Calls from the ACT’s main political parties to split off inner south suburbs from their current electorate of Kurrajong to Murrumbidgee have been rejected by community organisations.
In submissions to Elections ACT’s current redistribution for the 2020 election, the Labor Party argues for Red Hill to go to Murrumbidgee, while the Liberal Party says Deakin should be part of that electorate.
Labor also says Kambah East should be redistributed to Brindabella, to balance out the fast-growing Molonglo district with the slower rate of growth in the Tuggeranong district, and this necessitates a need to look at the boundaries for Kurrajong and Murrumbidgee.
It says Red Hill shares the Red Hill Nature Reserve with Garran and Hughes which provides a natural link to connect these suburbs, and it is also connected to Murrumbidgee via Hindmarsh Drive.
The Liberals also see no alternative to splitting Kambah, with the eastern portion going to Brindabella, but they see Deakin as the main contender for change, saying it has strong links to the Murrumbidgee electorate and is well served by transport links to that electorate.
“Woden Town Centre also serves as the main shopping hub for Deakin residents and Deakin is therefore a good fit with the community of interest centred on the Woden Valley district,” the party says.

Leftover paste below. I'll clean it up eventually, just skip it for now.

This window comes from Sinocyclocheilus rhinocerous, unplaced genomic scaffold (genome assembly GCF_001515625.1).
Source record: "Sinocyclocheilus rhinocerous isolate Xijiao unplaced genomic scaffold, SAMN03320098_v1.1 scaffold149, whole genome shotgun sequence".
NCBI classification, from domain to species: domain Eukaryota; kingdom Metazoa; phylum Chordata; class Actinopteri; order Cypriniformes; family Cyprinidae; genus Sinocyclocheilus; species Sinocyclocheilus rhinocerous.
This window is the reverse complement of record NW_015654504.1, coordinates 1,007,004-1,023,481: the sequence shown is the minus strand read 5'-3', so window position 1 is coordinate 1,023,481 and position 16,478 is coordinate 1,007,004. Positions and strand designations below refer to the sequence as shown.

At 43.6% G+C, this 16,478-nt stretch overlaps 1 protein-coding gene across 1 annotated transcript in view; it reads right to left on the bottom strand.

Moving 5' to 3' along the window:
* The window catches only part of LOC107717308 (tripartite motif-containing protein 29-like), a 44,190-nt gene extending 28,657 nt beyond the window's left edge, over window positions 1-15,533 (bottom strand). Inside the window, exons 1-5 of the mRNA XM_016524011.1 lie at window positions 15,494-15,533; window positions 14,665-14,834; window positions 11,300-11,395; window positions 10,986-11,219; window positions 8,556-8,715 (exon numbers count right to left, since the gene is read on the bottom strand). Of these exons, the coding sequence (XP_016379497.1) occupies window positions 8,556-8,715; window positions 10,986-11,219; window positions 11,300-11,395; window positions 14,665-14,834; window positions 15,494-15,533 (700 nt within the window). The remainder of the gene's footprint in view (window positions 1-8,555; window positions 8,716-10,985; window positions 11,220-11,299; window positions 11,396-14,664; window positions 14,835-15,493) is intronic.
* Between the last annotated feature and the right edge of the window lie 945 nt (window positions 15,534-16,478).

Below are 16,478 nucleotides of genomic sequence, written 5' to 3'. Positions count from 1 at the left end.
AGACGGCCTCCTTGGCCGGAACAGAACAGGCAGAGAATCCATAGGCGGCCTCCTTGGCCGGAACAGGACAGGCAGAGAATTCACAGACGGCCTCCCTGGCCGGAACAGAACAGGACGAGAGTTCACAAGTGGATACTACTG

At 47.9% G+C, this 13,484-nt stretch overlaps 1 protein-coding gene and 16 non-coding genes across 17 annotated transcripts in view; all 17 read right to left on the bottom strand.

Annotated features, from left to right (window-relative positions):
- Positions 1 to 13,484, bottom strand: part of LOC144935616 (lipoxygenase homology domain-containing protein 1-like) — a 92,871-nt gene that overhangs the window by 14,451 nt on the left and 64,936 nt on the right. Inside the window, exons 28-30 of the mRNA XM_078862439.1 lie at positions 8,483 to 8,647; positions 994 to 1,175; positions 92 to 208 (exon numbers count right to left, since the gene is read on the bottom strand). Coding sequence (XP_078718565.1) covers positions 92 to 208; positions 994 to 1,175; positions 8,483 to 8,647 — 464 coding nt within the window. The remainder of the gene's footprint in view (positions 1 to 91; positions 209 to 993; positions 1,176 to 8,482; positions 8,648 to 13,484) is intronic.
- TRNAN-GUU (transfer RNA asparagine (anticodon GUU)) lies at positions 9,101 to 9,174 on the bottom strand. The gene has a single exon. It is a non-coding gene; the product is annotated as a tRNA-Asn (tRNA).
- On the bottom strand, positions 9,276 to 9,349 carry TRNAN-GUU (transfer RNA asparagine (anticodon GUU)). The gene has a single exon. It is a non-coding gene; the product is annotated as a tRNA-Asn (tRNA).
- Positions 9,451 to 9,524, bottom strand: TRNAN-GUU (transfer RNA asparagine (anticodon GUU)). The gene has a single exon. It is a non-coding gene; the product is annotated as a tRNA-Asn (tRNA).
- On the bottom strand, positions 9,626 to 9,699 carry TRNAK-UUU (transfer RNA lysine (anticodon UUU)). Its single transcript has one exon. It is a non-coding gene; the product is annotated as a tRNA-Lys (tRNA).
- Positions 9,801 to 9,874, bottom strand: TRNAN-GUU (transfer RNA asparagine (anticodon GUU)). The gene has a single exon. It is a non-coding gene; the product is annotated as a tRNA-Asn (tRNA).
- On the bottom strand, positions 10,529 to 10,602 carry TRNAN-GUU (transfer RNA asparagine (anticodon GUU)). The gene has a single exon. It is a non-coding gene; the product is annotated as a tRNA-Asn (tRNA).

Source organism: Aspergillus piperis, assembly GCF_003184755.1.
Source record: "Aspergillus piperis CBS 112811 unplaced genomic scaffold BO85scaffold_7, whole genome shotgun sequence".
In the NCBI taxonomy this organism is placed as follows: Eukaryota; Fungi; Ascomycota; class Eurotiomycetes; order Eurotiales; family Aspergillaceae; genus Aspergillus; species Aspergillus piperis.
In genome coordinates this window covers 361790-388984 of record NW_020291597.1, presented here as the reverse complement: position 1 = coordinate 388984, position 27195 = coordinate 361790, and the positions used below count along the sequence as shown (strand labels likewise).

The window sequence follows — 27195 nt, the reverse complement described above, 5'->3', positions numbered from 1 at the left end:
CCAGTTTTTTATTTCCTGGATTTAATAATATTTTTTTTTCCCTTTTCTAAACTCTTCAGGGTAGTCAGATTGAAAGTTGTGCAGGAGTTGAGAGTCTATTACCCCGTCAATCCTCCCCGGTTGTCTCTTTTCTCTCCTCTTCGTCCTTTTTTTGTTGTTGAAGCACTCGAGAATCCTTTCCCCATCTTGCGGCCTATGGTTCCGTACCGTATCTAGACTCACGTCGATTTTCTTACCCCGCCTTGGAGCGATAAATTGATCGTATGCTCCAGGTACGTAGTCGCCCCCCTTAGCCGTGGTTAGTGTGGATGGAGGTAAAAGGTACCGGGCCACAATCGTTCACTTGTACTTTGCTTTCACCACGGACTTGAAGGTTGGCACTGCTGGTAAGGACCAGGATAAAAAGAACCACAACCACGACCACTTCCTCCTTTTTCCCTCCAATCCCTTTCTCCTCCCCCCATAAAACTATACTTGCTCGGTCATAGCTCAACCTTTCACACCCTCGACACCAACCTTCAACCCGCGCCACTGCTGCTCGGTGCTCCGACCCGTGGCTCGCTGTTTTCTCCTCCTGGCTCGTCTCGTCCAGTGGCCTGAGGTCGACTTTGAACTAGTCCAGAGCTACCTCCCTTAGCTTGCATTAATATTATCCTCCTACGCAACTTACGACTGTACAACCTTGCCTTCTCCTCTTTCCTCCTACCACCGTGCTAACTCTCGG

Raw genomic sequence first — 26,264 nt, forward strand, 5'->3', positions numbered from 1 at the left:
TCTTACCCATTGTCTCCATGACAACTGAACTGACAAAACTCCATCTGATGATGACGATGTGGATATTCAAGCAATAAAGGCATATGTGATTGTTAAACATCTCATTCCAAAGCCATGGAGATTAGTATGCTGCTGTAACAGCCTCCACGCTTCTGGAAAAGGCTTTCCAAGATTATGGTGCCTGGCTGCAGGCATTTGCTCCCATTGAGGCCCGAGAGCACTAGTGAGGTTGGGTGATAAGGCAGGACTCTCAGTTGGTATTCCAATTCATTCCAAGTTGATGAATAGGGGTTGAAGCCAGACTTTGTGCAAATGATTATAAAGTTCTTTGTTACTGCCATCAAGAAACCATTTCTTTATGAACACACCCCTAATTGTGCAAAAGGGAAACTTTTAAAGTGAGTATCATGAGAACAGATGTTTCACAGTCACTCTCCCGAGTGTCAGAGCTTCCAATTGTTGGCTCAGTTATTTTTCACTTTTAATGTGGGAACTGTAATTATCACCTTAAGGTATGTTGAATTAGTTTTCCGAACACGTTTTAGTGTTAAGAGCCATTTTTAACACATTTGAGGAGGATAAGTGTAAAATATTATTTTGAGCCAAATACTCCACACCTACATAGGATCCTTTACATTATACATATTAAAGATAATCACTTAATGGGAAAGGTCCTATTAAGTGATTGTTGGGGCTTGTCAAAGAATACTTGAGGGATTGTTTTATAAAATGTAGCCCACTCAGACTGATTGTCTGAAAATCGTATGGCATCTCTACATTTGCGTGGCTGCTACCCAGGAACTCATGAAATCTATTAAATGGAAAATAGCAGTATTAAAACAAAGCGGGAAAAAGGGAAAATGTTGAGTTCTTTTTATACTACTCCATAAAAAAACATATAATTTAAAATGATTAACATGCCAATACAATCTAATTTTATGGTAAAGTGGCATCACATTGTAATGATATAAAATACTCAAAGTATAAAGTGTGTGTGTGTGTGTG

But the Deakin Residents Association and the Inner South Canberra Community Council are having none of it, saying there is no need to change the boundaries and there is a strong community of interest among the inner south suburbs.
DRA president George Wilson says that while it may make political sense for the Liberal Party to move Deakin and Labor to move Red Hill, such changes do not make geographical sense for Deakin residents or politically, considering the heritage and planning issues that are relevant to them.
“Deakin is a unique garden suburb with strong heritage issues similar to surrounding suburbs and unlike many of those in the Woden area,” he says.
“Parts of Deakin are covered by NCA planning zones and rules which overlap with ACT Government planning requirements and as such have a close affiliation with Forrest and other inner south suburbs.”
ISCCC Chair Marea Fatseas says the projected population of the Kurrajong electorate in 2020 is still within the acceptable range for the size of an electorate and no compelling rationale has been provided for any change.
“There is a community of interest between the current inner south suburbs, which would not be served by a change,” she says.
Submissions have closed and the Redistribution Committee will consider them before publishing a proposed redistribution of the ACT’s electoral boundaries in mid-2019. The public will then have 28 days in which to object to the proposed boundaries.
The ACT Legislative Assembly’s electoral boundaries are being redrawn in preparation for the 17 October 2020 election.
The Redistribution Committee consists of the Electoral Commissioner, Damian Cantwell; the ACT Planning and Land Authority’s Ben Ponton; the ACT Surveyor-General Jeff Brown; and the Director of Demography, Australian Bureau of Statistics, Beidar Cho.